Our Response to Reuters
Once again, the same reporter at Reuters is deliberately leaving out critical facts to fit their narrative. This time, they’ve raised questions about our compliance policies for preventing and tackling cryptocurrency-based financing of terrorism. This is a topic we take very seriously and want to use this opportunity to set the record straight.
The bottom-line is that we are not aware of any exchange – or other financial institution for that matter – that does more today to keep bad actors off their platform than Binance. Our policies and processes comply with AMLD5/6 anti-money laundering and counter terrorism financing requirements and we have a robust compliance program that incorporates sophisticated anti-money laundering and global sanctions principles and tools to detect and address suspicious activity. We even have specialists on our team who have focused their entire careers on counter-terrorism.
An often overlooked fact (or perhaps in this case, deliberately ignored) is that it’s not possible for a crypto exchange (or anyone) to block or reverse a digital asset deposit once a transaction has been verified on the blockchain. This is a fundamental feature of all digital asset transactions. The true measures of compliance for a crypto exchange are the steps it takes to identify and react to suspicious deposits, and it is in these areas that Binance is an industry leader. When we learn of bad behavior, we intervene and take appropriate action, including freezing funds and working with law enforcement to support investigations.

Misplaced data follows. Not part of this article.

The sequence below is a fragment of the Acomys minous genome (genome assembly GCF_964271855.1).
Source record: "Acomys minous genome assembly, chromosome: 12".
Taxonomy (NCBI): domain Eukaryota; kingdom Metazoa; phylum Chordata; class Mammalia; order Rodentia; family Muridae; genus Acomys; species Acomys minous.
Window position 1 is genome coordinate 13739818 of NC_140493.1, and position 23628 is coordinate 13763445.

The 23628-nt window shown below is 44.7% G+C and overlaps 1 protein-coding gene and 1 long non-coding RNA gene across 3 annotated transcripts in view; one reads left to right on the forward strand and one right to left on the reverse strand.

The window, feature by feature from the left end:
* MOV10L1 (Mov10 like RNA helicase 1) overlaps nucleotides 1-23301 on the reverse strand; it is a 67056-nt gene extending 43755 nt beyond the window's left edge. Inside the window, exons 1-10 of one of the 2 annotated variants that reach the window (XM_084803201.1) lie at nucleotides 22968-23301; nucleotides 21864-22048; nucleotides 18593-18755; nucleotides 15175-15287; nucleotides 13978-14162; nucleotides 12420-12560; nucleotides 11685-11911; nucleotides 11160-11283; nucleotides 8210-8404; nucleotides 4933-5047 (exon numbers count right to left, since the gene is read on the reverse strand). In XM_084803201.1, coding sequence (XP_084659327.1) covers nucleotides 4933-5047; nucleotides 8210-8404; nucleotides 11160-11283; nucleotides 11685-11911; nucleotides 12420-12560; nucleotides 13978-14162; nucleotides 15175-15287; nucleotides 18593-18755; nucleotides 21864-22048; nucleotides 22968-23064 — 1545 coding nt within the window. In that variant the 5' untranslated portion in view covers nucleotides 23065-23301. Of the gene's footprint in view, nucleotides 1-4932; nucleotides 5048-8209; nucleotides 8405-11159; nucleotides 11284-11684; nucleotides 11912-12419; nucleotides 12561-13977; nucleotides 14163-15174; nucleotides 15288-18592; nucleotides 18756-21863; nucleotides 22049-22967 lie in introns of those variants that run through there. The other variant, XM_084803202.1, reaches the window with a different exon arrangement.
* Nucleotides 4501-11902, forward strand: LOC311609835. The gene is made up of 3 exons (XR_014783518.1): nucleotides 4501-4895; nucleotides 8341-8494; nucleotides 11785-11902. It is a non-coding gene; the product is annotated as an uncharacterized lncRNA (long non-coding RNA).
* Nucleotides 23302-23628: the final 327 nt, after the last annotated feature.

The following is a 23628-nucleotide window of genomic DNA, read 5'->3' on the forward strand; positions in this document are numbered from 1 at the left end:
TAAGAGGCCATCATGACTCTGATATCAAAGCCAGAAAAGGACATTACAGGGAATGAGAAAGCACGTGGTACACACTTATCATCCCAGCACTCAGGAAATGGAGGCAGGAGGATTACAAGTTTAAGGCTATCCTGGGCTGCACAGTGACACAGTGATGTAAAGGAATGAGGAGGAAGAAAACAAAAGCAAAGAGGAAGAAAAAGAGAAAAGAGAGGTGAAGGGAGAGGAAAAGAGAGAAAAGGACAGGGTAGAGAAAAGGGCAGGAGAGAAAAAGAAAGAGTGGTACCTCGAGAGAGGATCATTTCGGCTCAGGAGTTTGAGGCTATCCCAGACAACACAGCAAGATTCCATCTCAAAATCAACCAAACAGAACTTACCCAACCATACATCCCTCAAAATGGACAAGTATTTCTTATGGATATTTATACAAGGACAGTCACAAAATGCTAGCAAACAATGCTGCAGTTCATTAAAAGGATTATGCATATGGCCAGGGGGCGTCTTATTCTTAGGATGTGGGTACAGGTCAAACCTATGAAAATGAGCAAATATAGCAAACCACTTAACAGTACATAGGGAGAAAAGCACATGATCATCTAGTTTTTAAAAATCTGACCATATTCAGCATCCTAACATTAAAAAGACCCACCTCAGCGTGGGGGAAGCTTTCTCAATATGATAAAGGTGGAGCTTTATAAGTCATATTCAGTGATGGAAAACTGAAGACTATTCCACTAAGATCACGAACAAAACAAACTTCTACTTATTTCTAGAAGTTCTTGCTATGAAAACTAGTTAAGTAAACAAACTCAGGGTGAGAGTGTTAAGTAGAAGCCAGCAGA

Now, as it relates specifically to the cases raised in the story: Because of the nature of law enforcement cases, we must be very careful what we share. These kinds of investigations are ongoing and we want to ensure we’re making law enforcement’s jobs easier, not harder. However, we can say unequivocally that we've been working closely with international counter-terrorism authorities on these seizures.
With regard to the specific organizations mentioned in the article, it's important to clarify that bad actors don't register accounts under the names of their criminal enterprises. This is why our team collaborates with law enforcement, and leverages information that is only available to them in order to identify individuals operating accounts for illicit organizations.
The blockchain has proven to be one of the most powerful tools for law enforcement’s anti-money laundering efforts. The immutable, public nature of the blockchain makes crypto a poor choice for money laundering because it allows law enforcement to uncover and trace money laundering far more easily than cash transactions. You simply cannot move large sums of money into crypto without people noticing.
Binance currently has more than 750 compliance-supporting employees, many with prior law enforcement and regulatory agency backgrounds. So far this year, we have already helped law enforcement to freeze/seize more $1 billion. Almost half of our compliance team are involved in sanctions control work such as anti-money laundering, name screening, Know Your Customer (KYC) onboarding and on-chain monitoring.
At the end of the day, these are challenging issues in which we have invested heavily on behalf of our users. Our team and systems have improved significantly over the past several years and we remain committed to leading the industry in efforts to keep bad actors entirely out of crypto. This tireless effort will not stop at Binance as we are proud of our team’s work with law enforcement around the globe to make the world a safer place.